The key to ensuring high-quality teachersResearch 9 Sep 2015 5 minute read
Ensuring the high quality of initial teacher education depends on selection into accredited courses, as well as a robust system for the accreditation, registration and induction of graduate teachers, says Lawrence Ingvarson.
The key to ensuring high-quality teachers
Recommendations to improve initial teacher education delivered to the Commonwealth Government earlier this year focus on the quality of teacher education; however, the quality of new teachers depends not only on the rigorous accreditation of teacher education programs, but also on selection into those programs, and the registration and induction of graduate teachers.
The Teacher Education Ministerial Advisory Group (TEMAG) report, Action Now: Classroom ready teachers, delivered to Commonwealth Minister for Education Christopher Pyne in February 2015, identified five key areas for initial teacher education (ITE) reform:
- Stronger quality assurance of teacher education courses.
- Rigorous selection for entry to teacher education courses.
- Improved and structured practical experience for initial teacher education (ITE) students.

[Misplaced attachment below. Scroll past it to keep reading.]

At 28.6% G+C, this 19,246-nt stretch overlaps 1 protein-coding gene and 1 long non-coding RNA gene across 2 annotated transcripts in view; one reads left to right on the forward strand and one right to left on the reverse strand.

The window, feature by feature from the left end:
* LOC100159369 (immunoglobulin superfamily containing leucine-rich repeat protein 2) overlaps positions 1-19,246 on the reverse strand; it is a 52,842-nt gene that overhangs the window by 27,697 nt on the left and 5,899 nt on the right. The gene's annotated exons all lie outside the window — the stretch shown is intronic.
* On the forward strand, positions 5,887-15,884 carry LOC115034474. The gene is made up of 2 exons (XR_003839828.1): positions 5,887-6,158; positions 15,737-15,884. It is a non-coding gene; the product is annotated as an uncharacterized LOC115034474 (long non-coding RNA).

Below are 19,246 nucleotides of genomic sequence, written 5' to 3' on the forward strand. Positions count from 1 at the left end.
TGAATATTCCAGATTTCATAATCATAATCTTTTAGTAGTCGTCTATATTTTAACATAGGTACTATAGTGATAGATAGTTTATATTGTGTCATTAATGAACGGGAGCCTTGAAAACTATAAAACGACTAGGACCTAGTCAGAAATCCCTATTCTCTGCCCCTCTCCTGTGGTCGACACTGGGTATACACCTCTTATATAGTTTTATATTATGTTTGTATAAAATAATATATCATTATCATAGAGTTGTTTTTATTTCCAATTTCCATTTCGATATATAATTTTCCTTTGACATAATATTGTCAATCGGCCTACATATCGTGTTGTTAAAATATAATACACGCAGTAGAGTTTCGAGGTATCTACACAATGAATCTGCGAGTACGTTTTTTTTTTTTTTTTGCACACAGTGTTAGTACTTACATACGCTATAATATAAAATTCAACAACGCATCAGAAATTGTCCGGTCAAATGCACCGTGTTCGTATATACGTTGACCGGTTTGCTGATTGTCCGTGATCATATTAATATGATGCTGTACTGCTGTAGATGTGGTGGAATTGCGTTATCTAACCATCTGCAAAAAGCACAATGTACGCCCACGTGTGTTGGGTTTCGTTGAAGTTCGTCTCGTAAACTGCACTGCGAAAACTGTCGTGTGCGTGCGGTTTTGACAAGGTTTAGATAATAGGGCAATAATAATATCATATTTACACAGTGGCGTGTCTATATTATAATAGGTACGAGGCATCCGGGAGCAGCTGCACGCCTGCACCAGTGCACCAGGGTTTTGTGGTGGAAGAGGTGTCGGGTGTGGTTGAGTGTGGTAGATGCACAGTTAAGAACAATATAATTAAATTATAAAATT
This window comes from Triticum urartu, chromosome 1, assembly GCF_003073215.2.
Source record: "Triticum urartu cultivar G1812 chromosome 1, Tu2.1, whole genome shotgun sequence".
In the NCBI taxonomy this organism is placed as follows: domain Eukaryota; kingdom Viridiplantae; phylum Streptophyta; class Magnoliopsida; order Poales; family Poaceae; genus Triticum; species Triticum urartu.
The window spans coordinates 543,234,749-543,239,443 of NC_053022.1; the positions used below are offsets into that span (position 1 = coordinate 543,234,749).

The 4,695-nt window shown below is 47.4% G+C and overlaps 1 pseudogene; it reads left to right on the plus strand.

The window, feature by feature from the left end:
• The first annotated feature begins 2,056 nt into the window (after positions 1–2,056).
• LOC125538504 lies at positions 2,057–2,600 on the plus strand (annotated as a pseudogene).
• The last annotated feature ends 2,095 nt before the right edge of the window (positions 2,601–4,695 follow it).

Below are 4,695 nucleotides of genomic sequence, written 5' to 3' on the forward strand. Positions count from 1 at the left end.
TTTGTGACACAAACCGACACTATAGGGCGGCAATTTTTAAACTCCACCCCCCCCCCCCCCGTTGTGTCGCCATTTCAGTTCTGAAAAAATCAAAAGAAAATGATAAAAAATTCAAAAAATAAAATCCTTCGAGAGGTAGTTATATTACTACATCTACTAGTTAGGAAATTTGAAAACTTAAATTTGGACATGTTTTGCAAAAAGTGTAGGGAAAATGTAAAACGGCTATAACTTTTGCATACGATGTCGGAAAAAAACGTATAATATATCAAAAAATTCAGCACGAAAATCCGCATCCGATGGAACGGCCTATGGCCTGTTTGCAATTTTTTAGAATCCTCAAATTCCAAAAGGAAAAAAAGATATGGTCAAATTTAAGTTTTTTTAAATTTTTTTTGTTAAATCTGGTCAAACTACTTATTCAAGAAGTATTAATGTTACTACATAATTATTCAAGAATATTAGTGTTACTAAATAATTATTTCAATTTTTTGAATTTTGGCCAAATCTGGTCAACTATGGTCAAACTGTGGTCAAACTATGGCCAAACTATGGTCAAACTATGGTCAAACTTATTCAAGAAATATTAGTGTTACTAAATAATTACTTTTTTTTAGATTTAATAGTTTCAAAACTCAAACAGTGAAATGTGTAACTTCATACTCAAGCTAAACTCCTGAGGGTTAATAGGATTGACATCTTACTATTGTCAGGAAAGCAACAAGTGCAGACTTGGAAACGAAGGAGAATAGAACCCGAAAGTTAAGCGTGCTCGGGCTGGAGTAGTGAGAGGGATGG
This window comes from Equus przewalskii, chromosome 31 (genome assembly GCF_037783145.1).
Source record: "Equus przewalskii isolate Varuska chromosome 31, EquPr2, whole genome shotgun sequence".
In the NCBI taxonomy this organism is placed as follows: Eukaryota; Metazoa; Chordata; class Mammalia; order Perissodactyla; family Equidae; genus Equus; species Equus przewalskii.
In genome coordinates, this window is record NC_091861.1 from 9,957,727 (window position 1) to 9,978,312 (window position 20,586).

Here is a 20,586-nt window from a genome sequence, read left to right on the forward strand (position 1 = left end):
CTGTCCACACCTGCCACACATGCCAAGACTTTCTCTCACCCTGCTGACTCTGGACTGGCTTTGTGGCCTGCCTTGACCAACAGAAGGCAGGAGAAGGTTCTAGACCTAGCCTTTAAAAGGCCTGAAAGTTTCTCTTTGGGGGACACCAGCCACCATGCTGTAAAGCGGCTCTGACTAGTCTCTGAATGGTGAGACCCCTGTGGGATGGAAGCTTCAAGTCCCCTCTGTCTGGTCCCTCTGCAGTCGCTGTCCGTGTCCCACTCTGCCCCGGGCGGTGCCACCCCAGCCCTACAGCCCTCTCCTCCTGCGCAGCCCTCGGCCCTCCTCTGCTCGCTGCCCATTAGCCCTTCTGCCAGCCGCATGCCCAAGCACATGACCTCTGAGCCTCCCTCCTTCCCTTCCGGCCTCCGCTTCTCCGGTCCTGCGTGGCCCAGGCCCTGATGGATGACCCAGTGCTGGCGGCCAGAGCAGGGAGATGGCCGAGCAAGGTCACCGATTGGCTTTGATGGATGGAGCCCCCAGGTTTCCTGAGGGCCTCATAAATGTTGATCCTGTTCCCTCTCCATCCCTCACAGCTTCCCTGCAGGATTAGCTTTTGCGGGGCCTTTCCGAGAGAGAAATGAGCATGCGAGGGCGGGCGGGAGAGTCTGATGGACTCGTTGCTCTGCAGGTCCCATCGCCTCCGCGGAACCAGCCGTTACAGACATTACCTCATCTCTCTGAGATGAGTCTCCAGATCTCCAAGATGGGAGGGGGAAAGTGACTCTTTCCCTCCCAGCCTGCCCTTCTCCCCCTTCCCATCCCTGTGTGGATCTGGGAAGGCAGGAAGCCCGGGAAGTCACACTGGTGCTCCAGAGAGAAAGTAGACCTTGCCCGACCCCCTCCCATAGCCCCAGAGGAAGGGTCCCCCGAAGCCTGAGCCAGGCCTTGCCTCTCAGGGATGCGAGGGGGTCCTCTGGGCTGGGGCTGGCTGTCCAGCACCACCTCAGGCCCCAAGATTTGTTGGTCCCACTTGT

- Robust assessment of graduates to ensure classroom readiness.
- National research and workforce planning capabilities.
If effective action is taken in these five areas, the TEMAG report will make a significant contribution to the quality of teacher education, but accountability involves others besides teacher educators.
Policies to ensure high-quality teacher education outcomes need to operate across three stages:
- Selection and recruitment in order to ensure the quality of ITE students attracted to teaching, and to match supply and demand;
- Accreditation to ensure both the quality of teacher education programs and of their ITE graduates; and
- Induction and registration to ensure the quality of training and support during the induction period and the rigour of the registration assessment.
TEMAG’s brief focused only on the second stage, accreditation, consistent with the fact that while the Commonwealth is responsible for higher education, state and territory governments and other employing authorities are responsible for matters such as salaries, conditions of work, induction and registration. Recognising that this is the case, these three stages of quality assurance are highly interdependent and reform efforts need to focus on integrating all three. High-achieving countries with exceptional ITE graduates have strong quality assurance policies and processes at all three stages.
More about selection
The TEMAG recommendations that more rigorous selection methods for entry to ITE education programs be implemented should be welcomed. It is noteworthy that ‘selectivity’ is one of the key criteria for accrediting teacher education programs in the United States and Britain, where programs are assessed in terms of the academic quality of the students they are able to attract.